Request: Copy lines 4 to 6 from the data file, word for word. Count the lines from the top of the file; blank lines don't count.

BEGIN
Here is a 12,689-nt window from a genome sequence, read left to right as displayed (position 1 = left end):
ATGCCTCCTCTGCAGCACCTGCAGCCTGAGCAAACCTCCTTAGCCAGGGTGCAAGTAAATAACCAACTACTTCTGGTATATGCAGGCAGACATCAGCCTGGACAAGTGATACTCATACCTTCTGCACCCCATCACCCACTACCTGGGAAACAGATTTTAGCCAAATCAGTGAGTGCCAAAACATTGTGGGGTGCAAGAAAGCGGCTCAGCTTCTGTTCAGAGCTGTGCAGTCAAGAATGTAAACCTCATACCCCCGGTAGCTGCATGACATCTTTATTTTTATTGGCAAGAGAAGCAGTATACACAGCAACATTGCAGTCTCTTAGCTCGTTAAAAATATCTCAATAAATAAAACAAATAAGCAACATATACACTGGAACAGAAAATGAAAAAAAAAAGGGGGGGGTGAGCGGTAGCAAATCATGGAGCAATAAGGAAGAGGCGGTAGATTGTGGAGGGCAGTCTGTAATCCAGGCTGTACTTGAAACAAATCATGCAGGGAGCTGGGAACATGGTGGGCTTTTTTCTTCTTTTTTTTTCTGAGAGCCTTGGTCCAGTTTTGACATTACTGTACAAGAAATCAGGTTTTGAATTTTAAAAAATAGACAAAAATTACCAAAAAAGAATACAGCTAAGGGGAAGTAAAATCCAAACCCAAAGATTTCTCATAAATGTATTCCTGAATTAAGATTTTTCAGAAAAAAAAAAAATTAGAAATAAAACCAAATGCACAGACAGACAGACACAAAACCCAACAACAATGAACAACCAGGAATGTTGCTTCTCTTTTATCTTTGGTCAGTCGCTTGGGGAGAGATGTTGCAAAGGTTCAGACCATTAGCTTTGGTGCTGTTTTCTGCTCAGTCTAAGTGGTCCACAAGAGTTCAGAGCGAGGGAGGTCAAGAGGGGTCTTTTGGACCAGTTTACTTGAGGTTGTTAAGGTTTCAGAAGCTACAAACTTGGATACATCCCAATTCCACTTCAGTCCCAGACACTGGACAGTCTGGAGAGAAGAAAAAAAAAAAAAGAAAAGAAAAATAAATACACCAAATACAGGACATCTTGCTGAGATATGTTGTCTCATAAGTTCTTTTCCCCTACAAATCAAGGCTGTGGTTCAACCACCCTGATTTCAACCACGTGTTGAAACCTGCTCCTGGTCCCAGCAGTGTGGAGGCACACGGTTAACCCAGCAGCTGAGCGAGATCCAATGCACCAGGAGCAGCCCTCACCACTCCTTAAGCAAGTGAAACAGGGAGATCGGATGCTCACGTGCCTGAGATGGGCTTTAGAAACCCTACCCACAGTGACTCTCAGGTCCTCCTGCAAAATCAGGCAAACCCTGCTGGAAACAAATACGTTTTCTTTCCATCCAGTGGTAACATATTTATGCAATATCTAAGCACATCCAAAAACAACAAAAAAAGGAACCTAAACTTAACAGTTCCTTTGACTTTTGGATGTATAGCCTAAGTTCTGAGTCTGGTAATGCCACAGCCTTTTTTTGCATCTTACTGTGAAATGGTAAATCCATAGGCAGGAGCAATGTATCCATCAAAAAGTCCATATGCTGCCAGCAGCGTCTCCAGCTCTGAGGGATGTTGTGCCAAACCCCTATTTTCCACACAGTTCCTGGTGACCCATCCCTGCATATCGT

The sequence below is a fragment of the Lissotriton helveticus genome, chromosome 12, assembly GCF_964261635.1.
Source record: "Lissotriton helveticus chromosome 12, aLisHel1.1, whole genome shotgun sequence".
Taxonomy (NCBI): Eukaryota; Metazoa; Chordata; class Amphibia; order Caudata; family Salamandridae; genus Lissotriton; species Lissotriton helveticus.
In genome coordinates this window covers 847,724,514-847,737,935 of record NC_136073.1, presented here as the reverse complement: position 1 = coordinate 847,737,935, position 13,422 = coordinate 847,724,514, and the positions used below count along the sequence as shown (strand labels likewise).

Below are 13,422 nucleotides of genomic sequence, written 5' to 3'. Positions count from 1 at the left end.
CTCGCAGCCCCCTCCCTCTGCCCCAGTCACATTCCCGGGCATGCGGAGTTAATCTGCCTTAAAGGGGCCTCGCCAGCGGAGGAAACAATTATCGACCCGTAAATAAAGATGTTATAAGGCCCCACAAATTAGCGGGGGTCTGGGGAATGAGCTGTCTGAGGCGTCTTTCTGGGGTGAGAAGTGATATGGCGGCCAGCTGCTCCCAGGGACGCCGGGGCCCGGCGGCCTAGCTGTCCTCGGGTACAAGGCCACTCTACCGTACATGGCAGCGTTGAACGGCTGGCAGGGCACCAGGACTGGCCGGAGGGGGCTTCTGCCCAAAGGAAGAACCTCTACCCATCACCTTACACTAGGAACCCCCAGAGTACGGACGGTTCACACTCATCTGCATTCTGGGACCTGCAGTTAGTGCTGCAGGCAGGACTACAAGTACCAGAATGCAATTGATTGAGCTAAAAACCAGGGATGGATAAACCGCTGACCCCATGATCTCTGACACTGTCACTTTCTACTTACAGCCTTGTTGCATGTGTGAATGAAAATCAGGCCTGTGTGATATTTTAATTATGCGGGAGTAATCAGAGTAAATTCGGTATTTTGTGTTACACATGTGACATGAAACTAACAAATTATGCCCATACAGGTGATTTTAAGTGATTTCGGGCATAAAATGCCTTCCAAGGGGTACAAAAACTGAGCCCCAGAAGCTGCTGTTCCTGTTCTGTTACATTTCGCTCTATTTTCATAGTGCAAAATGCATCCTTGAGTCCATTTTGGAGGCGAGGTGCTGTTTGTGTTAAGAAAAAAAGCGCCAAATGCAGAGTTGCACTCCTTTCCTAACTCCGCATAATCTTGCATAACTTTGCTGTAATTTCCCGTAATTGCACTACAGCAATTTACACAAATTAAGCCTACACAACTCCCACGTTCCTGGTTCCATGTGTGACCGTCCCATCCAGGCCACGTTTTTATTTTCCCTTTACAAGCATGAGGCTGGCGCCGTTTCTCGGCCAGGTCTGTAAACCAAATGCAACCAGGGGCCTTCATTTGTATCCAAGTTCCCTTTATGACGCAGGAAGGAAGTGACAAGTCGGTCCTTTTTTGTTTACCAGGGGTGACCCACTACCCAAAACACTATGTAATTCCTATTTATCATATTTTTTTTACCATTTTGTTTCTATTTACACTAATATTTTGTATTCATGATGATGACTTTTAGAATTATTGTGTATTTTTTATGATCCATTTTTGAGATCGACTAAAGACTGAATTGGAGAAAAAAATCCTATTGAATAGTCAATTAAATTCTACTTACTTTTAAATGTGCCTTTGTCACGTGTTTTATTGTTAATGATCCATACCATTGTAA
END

Source record: "Lissotriton helveticus chromosome 12, aLisHel1.1, whole genome shotgun sequence".
Taxonomy (NCBI): Eukaryota; Metazoa; Chordata; class Amphibia; order Caudata; family Salamandridae; genus Lissotriton; species Lissotriton helveticus.
In genome coordinates this window covers 847,724,514-847,737,935 of record NC_136073.1, presented here as the reverse complement: position 1 = coordinate 847,737,935, position 13,422 = coordinate 847,724,514, and the positions used below count along the sequence as shown (strand labels likewise).